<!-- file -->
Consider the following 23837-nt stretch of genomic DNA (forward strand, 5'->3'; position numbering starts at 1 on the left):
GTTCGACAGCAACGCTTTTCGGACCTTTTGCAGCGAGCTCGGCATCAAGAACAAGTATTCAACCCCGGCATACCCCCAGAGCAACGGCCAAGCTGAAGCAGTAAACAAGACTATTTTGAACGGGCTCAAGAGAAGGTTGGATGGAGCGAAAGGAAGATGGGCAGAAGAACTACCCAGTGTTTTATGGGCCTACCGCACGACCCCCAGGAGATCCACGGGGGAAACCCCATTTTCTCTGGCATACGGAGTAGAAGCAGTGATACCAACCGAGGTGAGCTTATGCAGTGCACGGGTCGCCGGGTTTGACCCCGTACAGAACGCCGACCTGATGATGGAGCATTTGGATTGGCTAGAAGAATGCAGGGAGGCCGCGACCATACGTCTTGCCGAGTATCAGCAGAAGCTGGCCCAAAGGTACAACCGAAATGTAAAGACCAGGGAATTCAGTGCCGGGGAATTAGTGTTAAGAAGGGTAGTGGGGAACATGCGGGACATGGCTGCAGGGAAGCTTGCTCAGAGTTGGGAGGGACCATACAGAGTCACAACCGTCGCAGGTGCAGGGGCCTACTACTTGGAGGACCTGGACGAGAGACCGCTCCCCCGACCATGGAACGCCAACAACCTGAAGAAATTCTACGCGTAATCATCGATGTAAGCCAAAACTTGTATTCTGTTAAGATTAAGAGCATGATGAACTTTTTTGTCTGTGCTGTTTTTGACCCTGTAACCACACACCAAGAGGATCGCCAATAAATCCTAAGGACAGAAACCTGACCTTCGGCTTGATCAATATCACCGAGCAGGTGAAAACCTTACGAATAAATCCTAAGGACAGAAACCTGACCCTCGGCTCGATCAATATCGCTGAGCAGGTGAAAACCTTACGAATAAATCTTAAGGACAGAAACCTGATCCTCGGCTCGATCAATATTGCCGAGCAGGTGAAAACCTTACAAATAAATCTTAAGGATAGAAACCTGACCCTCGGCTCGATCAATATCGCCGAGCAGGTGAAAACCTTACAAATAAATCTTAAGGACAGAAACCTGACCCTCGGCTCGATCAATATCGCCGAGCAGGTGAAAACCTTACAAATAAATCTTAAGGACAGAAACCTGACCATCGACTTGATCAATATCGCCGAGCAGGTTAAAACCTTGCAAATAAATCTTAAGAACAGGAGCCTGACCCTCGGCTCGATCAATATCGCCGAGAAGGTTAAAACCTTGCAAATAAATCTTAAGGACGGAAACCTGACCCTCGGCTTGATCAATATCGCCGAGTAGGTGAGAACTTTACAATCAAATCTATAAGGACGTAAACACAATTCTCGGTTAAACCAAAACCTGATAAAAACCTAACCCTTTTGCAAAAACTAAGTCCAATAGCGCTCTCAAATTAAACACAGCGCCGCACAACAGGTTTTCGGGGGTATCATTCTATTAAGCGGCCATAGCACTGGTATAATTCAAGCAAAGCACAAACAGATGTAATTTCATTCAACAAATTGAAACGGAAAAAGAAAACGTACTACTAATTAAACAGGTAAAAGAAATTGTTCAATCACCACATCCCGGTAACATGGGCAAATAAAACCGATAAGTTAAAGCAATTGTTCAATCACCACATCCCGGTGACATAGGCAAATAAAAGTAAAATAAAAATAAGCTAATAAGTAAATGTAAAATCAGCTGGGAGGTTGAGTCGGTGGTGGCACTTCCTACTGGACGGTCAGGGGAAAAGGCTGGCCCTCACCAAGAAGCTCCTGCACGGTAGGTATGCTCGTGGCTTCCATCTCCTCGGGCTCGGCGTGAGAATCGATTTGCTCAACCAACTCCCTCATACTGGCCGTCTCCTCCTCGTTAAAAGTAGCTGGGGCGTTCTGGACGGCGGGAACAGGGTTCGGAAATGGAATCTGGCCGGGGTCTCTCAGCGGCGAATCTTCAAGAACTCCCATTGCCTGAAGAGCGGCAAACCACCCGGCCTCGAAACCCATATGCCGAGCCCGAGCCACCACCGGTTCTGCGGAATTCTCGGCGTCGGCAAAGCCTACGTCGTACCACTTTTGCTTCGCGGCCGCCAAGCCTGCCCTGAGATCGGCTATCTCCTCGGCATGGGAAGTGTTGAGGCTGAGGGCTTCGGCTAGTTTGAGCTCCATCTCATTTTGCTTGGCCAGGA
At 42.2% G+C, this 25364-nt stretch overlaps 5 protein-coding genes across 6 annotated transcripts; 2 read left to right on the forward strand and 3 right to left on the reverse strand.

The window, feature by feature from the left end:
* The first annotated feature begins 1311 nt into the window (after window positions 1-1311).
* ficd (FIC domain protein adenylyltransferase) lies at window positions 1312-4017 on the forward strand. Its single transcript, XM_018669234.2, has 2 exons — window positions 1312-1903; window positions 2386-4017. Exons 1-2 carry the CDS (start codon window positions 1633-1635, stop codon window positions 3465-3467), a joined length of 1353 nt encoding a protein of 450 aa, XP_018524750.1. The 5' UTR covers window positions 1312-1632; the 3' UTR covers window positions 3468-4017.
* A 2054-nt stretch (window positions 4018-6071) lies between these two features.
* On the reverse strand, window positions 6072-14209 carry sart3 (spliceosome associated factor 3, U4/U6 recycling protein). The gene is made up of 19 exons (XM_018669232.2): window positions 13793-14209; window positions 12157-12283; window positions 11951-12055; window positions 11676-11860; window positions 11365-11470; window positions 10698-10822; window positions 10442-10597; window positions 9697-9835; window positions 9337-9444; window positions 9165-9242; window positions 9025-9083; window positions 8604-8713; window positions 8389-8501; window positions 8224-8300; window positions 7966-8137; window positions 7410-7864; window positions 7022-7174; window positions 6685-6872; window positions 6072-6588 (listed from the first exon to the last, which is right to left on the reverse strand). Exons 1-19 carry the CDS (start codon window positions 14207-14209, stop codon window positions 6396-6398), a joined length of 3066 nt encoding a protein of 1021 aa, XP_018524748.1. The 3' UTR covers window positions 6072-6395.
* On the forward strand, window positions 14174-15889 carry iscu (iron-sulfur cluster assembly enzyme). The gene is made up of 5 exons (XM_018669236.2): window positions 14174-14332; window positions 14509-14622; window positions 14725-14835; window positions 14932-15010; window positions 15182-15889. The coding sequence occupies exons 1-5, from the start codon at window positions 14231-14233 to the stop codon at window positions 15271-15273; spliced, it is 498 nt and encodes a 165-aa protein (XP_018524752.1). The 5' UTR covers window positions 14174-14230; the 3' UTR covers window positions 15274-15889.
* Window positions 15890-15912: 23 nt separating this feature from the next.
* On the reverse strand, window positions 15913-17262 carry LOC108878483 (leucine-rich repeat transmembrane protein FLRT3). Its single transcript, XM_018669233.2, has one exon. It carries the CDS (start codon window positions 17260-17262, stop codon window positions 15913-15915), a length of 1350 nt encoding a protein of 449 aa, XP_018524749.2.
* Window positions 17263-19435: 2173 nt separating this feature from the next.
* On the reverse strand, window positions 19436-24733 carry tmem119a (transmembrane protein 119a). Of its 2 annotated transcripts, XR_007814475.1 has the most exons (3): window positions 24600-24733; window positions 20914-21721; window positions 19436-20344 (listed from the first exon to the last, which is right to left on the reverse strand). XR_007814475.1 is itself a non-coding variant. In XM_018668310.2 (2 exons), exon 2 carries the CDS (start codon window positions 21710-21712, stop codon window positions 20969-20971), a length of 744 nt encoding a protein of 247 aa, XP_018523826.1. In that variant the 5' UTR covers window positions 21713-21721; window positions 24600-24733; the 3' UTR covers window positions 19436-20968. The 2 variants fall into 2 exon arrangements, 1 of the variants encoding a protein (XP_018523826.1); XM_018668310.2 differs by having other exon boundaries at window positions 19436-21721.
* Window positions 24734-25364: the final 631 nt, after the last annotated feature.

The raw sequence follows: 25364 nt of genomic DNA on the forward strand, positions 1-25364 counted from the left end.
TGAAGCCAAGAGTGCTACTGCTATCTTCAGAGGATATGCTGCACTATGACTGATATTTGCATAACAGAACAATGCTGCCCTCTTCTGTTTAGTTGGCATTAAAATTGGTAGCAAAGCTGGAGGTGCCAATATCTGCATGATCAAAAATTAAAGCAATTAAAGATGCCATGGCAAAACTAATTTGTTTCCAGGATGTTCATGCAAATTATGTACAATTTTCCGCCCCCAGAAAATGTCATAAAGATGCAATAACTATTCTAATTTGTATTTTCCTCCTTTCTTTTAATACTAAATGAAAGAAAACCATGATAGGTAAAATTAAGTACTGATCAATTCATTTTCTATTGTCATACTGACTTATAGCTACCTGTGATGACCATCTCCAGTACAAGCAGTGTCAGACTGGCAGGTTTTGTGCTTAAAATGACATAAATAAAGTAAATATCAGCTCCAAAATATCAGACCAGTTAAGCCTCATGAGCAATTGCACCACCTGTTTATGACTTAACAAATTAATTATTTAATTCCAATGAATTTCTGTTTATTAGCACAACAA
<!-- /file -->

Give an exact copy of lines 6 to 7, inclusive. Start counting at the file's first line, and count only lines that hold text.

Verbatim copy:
* ficd (FIC domain protein adenylyltransferase) lies at window positions 1312-4017 on the forward strand. Its single transcript, XM_018669234.2, has 2 exons — window positions 1312-1903; window positions 2386-4017. Exons 1-2 carry the CDS (start codon window positions 1633-1635, stop codon window positions 3465-3467), a joined length of 1353 nt encoding a protein of 450 aa, XP_018524750.1. The 5' UTR covers window positions 1312-1632; the 3' UTR covers window positions 3468-4017.
* A 2054-nt stretch (window positions 4018-6071) lies between these two features.